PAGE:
Muscadine Lines: A Southern Journal

Reunion: Ozarks

Steve West

I like to think
These trees know me.
And don’t resent my leaving.

That the tulip poplar remembers me fondly,
That the hickory nods greeting

Where I’d rake the nuts into piles
And hit them with a plastic bat.

Yes, I hope this place
Recollects the days I spent here
In the shade of mimosa,

Walnut and pecan. And pine
Now overgrown and abandoned
To the ragged claws of nature.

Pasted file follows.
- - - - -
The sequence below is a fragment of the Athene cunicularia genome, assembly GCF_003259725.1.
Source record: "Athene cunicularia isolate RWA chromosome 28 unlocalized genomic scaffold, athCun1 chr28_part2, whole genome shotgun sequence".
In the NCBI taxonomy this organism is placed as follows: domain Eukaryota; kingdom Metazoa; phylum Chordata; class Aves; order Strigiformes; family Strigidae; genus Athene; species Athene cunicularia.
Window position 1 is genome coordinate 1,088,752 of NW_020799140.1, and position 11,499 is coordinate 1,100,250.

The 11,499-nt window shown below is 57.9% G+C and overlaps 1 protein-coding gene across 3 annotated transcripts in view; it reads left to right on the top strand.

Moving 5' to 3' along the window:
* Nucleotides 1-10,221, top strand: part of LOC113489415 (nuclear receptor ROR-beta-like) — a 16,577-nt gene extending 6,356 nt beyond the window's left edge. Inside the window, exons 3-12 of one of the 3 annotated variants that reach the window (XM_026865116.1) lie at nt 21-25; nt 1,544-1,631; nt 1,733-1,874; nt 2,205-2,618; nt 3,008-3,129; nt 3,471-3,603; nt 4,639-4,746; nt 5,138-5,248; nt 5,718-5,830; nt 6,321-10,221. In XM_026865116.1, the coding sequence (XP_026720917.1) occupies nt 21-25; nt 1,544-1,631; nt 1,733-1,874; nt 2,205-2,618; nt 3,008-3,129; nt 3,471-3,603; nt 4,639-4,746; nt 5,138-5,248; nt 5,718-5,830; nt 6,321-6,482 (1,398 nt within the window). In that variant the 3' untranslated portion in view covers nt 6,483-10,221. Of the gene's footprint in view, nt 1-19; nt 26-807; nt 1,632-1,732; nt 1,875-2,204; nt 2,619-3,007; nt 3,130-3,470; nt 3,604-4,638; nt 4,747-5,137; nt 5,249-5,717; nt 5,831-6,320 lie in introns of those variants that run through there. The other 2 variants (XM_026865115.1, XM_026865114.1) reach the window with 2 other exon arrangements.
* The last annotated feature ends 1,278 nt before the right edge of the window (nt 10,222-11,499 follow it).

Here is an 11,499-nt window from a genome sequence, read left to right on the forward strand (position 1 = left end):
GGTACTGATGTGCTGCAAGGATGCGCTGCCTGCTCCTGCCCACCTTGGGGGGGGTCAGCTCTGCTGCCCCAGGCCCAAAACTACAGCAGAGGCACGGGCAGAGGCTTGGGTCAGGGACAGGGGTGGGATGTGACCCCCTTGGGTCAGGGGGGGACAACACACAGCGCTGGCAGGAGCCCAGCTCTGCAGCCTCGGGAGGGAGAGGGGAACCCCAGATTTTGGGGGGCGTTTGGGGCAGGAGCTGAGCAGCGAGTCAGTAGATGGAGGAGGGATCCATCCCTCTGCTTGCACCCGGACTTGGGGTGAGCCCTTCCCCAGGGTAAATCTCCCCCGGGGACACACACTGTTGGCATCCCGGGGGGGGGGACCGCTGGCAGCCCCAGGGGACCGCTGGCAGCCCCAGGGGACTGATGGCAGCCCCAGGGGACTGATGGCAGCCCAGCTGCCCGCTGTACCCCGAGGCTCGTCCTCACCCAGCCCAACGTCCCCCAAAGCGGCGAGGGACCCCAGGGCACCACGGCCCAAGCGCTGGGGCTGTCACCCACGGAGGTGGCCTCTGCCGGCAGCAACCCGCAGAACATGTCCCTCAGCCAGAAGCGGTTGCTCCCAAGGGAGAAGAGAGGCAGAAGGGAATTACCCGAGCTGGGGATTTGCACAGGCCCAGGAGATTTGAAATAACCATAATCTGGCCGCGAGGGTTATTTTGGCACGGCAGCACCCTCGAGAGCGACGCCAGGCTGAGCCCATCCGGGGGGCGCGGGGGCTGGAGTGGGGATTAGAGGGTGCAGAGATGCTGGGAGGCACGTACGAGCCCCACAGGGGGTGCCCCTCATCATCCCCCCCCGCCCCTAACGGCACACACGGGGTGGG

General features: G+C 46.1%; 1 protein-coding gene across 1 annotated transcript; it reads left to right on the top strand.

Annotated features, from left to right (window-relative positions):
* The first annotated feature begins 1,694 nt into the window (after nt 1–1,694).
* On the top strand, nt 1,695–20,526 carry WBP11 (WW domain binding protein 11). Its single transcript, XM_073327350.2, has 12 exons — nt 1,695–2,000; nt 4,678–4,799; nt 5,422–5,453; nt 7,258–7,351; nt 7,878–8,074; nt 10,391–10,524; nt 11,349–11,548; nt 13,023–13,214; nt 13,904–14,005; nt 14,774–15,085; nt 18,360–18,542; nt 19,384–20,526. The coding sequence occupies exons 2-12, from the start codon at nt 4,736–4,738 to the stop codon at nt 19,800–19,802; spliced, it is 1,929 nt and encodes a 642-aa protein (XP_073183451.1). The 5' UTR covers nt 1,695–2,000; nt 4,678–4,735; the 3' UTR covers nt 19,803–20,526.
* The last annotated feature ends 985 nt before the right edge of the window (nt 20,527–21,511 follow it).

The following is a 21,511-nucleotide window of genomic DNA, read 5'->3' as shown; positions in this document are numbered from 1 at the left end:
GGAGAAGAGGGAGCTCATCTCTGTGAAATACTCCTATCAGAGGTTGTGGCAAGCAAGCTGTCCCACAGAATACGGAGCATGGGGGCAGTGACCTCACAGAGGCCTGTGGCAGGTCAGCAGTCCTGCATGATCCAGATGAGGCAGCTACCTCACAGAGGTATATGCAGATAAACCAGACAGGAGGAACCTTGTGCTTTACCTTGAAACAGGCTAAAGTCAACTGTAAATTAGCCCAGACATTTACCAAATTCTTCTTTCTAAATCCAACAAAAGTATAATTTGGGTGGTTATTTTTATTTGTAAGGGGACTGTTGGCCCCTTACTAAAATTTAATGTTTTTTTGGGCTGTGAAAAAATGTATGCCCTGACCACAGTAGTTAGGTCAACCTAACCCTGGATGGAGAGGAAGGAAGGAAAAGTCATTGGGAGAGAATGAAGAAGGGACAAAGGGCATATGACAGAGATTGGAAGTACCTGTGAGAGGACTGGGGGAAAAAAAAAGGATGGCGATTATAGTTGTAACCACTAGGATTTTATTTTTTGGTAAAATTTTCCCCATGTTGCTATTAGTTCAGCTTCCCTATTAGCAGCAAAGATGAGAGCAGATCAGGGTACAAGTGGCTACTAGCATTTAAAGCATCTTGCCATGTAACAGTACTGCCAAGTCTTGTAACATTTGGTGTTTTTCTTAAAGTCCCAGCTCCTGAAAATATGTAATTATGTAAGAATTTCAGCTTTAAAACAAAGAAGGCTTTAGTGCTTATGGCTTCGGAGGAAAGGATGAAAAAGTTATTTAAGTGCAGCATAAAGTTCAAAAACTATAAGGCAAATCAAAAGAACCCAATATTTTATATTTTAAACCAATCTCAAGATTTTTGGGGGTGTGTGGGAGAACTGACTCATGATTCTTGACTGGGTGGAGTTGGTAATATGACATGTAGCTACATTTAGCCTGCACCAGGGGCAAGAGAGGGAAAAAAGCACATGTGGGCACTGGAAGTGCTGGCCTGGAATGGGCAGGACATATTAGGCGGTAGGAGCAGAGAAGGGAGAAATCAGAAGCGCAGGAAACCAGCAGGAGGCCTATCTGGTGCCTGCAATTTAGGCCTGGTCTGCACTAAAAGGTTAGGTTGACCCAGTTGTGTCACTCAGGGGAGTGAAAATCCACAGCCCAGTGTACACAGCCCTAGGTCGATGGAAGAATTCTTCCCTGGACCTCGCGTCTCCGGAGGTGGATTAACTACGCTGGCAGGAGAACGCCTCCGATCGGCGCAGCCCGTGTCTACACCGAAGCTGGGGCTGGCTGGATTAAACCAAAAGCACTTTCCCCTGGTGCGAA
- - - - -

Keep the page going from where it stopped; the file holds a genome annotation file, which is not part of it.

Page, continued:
On this hillside so far from town.

Daddy was always planting trees.
Those catalpas so we could harvest
Caterpillars and use them for fish bait.

That mimosa, with its red flowers
Like clots when it rained,
And folded leaves on humid nights,
As penitent as any preacher.

Crape myrtles lined the fence rows,
And red buds that blazed every spring.
With lilacs and wisteria, forsythia.

I’d forgotten what an artist
Daddy really was.


Steve West teaches English at Martin Methodist College in Pulaski, Tennessee. He has poems in the most recent Number One and in Prairie Poetry, Phantasmagoria, Mount Voices, Roanoke Review, CrossRoads, and others.

© Steve West

Muscadine Lines: A Southern Journal ISSN 1554-8449, Copyright © 2004-2012